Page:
Psychologial Institute of Russian Academy of Education
Background. The present research is carried out in the context of the conscious self-regulation of professional activity.
Objective. It investigates the regulatory and personality predictors of reliability in rescue operations under stressful conditions.
Design. The research sample includes 87 rescuers (72 men and 15 women aged from 25 to 50 years). Respondents were asked to complete the Morosanova’s Self-Regulation Profile Questionnaire – SRPQM, the Eysenck Personality Profile - Short (EPP-S), and the expert questionnaire “Professional Reliability of Rescue Operation” designed for this particular study.
Results. On the basis of a correlation analysis, the structural model of the predictors of action reliability was constructed using the maximum likelihood method. Consistency indices showed a good agreement between the model and empirical data. The model contains three latent factors: “Self-regulation”, “Neuroticism” and “Reliability of actions”. As the model displays, the “Self-regulation” factor is a significant predictor of professional action reliability. There are two indicator variables for the factor “Self-regulation”: the self-regulation reliability considered as its stability in the stressful situations, and the rescuers’ levels of development of professionally critical regulatory features - modeling of conditions significant for the achievement of goals and the programming of actions. The study results also show that personality dispositions (by Eysenck) have only indirect influence on action reliability. As the structural model reveals, the conscious self-regulation is a mediator in the relationship of neuroticism traits and action reliability.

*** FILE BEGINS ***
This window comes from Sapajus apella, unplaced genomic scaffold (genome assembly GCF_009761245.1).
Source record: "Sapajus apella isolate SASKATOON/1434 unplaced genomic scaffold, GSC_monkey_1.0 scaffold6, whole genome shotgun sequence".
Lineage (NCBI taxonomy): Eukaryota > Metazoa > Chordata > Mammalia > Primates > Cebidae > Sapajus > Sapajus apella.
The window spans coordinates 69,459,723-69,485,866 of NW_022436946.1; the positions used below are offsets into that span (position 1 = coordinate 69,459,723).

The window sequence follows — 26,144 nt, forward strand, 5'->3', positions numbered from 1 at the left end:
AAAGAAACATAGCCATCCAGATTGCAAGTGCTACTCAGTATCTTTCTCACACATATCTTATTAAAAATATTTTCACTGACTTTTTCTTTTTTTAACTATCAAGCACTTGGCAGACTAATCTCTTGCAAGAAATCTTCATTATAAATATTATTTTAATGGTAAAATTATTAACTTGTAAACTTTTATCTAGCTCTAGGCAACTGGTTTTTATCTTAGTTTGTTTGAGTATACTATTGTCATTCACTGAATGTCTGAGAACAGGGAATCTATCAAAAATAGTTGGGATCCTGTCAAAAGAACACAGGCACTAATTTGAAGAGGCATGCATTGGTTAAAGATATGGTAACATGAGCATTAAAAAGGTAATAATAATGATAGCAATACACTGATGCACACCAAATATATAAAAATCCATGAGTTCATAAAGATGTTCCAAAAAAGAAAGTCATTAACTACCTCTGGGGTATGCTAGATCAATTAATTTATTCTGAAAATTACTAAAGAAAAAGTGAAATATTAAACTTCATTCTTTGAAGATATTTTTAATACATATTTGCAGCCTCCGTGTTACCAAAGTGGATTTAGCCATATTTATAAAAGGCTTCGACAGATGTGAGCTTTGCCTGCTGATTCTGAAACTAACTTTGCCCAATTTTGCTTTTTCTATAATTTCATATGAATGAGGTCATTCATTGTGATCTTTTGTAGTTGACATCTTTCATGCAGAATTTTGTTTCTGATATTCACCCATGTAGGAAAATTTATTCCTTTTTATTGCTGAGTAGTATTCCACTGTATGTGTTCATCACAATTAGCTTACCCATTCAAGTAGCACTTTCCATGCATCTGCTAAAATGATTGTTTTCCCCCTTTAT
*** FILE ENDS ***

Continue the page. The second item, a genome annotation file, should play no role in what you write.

Conclusion. The conscious self-regulation is a significant predictor of professional action reliability under stressful conditions. It is also the mediator of the effects of personality dispositions on the reliability of action.
Keywords: professional activity, reliability, conscious self-regulation, personality traits, structural model
Using the results of two empirical studies (with different samples and academic subjects), our research was aimed at discovering the significant role of conscious self-regulation, intelligence, and cognitive features in predicting optimal academic achievement. The sample consisted of 406 students (aged 14-16) in the 8th to 11th grades of the Russian formal education system. Conscious self-regulation together with intelligence and cognitive abilities was determined to be a significant predictor of academic success. The Study 1 results revealed that the general level of self-regulation of learning activity and certain regulatory features were significant predictors of different types of mathematical achievements: academic grades, scores on exams, mathematical fluency, as well as solving logical mathematical problems and equations. The present study is the first to show the mediating role of self-regulation in relation to intelligence, cognitive features, and academic success. Study 2 found evidence that conscious self-regulation and intelligence can predict academic achievement in the humanities, mathematics, and natural sciences... At the same time, this determination has its peculiarities in particular variables of intelligence and certain self-regulation processes depending on the substantive characteristics of the academic subjects. Regression models of academic success in the humanities identified verbal intelligence associated with vocabulary as highly significant and a definitive requirement for success in these subjects. Study 1 and Study 2 showed that the only significant predictors of success in algebra and geometry were quantitative- relations intelligence and spatial intelligence. The implications of these findings for investigating predictors of academic achievement are discussed.
Keywords: conscious self-regulation, intelligence, cognitive features, gifted students, academic achievement